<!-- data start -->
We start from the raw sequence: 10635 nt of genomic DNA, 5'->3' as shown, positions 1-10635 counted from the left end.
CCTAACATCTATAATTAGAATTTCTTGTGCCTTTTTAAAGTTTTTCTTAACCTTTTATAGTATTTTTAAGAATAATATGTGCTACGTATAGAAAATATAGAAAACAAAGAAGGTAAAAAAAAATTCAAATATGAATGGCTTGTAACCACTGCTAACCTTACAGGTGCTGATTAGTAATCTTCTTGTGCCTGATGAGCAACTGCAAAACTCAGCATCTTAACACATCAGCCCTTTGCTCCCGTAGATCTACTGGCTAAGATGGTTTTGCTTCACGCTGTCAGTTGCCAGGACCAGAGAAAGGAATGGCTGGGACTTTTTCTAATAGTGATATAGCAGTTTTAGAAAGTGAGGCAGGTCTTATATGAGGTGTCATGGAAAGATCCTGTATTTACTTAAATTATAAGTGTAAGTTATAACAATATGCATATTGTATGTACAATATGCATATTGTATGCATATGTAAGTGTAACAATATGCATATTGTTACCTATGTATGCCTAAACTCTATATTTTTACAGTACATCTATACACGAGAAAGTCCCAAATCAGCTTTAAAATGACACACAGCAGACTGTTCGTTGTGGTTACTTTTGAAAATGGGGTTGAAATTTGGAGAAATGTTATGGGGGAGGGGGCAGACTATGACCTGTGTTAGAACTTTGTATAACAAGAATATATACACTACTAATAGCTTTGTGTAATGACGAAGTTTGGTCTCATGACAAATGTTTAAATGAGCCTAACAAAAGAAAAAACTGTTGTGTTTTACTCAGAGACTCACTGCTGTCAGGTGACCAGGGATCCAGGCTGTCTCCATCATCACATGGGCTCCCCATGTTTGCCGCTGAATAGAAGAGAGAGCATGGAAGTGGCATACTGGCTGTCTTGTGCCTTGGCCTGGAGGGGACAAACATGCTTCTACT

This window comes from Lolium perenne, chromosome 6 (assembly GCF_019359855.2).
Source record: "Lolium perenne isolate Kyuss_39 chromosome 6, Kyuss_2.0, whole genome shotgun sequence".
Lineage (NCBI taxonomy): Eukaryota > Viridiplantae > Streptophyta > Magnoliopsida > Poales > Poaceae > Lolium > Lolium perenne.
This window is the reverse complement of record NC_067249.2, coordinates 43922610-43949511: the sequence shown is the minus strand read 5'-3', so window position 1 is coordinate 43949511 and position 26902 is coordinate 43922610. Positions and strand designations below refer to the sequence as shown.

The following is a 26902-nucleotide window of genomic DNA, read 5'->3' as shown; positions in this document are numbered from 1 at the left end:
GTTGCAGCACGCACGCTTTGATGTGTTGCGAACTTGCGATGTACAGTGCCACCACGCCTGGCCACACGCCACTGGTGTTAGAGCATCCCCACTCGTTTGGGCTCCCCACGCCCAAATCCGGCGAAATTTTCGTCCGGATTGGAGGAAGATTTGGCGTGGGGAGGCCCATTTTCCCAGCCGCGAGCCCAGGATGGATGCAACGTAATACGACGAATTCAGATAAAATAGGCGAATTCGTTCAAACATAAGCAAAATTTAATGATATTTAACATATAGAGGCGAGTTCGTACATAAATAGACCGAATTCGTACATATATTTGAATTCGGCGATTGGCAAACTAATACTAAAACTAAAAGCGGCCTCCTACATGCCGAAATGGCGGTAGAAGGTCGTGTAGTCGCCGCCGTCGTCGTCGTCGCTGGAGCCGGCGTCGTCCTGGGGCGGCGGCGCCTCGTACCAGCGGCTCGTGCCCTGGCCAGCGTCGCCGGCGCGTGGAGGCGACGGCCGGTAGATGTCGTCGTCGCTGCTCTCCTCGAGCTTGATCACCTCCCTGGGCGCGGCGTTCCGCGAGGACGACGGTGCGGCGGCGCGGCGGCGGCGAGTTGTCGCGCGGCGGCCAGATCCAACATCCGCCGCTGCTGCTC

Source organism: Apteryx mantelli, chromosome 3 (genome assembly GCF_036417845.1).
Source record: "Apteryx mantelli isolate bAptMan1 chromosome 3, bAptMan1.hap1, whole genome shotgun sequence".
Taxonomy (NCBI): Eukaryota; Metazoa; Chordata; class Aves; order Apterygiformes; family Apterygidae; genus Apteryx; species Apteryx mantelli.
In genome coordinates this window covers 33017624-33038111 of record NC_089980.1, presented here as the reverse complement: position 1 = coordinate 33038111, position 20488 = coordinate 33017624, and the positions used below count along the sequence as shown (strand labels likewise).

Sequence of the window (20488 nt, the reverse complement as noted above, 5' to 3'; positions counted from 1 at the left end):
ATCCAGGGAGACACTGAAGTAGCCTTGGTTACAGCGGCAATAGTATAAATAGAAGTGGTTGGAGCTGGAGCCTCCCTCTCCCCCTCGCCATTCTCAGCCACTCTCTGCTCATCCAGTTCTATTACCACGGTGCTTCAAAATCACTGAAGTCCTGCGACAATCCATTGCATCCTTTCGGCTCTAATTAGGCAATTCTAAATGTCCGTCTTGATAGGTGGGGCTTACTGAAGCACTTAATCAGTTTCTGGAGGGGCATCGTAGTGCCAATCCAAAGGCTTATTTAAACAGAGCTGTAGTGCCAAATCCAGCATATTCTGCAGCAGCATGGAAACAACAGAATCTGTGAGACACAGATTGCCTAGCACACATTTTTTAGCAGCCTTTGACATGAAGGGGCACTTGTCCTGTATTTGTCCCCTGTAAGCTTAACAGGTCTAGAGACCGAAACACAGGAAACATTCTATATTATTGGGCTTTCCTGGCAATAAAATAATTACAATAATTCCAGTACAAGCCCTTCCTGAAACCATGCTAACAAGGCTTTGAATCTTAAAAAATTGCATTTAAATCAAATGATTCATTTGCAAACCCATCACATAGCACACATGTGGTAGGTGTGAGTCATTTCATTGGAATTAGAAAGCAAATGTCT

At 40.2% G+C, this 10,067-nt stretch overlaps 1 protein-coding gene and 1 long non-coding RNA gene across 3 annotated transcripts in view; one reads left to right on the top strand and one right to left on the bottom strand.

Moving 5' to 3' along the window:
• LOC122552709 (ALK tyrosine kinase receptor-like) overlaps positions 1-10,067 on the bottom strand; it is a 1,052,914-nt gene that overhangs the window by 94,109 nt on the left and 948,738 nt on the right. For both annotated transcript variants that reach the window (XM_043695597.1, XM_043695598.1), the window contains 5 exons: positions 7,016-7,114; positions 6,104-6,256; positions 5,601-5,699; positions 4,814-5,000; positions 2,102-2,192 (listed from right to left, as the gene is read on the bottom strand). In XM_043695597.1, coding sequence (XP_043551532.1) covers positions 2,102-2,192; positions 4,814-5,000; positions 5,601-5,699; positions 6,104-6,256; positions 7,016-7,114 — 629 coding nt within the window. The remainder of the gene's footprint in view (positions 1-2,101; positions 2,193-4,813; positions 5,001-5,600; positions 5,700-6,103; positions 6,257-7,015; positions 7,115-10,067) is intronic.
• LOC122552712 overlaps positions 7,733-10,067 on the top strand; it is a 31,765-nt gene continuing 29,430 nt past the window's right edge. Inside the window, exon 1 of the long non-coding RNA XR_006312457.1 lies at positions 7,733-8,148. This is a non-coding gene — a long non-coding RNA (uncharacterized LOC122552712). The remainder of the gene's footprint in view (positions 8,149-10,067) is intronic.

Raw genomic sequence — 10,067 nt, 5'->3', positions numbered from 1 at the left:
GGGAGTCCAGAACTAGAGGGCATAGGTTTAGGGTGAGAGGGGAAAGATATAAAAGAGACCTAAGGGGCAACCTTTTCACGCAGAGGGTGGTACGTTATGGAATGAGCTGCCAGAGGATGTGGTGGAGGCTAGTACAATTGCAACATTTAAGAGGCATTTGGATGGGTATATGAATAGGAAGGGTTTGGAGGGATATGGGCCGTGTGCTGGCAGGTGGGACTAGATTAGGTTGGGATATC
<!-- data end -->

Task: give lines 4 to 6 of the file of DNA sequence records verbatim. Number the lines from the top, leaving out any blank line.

Source record: "Lolium perenne isolate Kyuss_39 chromosome 6, Kyuss_2.0, whole genome shotgun sequence".
Lineage (NCBI taxonomy): Eukaryota > Viridiplantae > Streptophyta > Magnoliopsida > Poales > Poaceae > Lolium > Lolium perenne.
This window is the reverse complement of record NC_067249.2, coordinates 43922610-43949511: the sequence shown is the minus strand read 5'-3', so window position 1 is coordinate 43949511 and position 26902 is coordinate 43922610. Positions and strand designations below refer to the sequence as shown.